Sunday, May 24, 2015


After my last post about not wanting to do Tucson next year, I received a bunch of messages about 'hanging in there, it's just the economy, it's the weather, etc.'. I realized that I may have given the impression that we tanked at the show and that was why we didn't want to do it.
The reason we don't want to do the show is that it is too long. We made money the first four days, then it was dead, with only vendors walking around. Thankfully, we did really good those first few days, so technically the show wasn't bad. 

But here's the problem for us, when one of us leaves, it's really hard to keep up with orders, since we have two kids and no family around to help. This year, we had a huge increase in orders, both of us itching to get to work, but neither Greg nor myself able to jump back in till I got home  almost a week later - it was just really hard not to feel exasperated. 

So, if you were concerned that Green Girl Studios was in a bad way, don't be, we are doing great. In fact, we are so busy, that I haven't had a lot of time to focus on the whimsical things that bring me such joy. Although, I did make a little string doll with the kids. His name is Trouble and he's a little mischief maker. I used cotton thread I dyed last summer and really nice wool felt. I'm longing to make an army of dolls.
Anyway, we will be going back to the To Bead True Blue Show. We are thinking about alternatives, like doing workshops, and having a small show of handpicked vendors. This has been a dream of ours for years, so hopefully by the time we get to Tucson this spring, we will have something special planned for 2017.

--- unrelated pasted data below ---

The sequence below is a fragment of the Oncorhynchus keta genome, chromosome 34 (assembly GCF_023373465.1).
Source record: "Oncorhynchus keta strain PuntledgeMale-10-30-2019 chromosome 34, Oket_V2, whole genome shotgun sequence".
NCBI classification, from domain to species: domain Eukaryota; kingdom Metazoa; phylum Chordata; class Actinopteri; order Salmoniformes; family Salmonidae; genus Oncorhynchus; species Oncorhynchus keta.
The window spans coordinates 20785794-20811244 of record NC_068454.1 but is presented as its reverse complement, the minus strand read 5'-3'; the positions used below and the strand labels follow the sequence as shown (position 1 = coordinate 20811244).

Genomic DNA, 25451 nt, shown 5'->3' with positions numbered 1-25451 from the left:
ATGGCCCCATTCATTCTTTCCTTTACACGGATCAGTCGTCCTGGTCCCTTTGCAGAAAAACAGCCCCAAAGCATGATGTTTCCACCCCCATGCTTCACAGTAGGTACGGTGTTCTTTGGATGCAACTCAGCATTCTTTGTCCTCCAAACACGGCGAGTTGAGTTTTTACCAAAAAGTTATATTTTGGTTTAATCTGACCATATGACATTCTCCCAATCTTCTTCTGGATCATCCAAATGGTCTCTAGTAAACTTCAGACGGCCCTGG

Coming together

Last week, my brother Andrew and his partner William came down from PA for a visit to Asheville! Yay! We always have so much fun. The kids couldn't wait for them to arrive, Max thought they'd love to play with his 'pet' caterpillars (he finds them and puts them in a big planter on the porch).
My boy is so sweet. I'm going to shirk my duties and cuddle him. 
Here's Max attempting to pull up Andrew onto a rocky path at the botanical garden.  We found some really beautifully shaped flowers for reference.
We found an amazing path up to a succession of waterfalls and had trying time wrangling the kids. They kept leaping and jumping in such a way that frayed my nerves. Like in this picture, the rocks are slick and that ruin looked like it was filled with creatures.
Someone made this installation of origami butterflies, so of course we had to have the kids pose. I made Andrew hold still.
I love how the picture came out!
There were waterfalls all along the path and this one was near the end. It's hard to capture just how high this is! It might've been 50ft? I wasn't about to scramble to the top, I'm nowhere near as nimble as I once was! I couldn't bear the idea of bustin my hind end and carrying a doughnut cushion.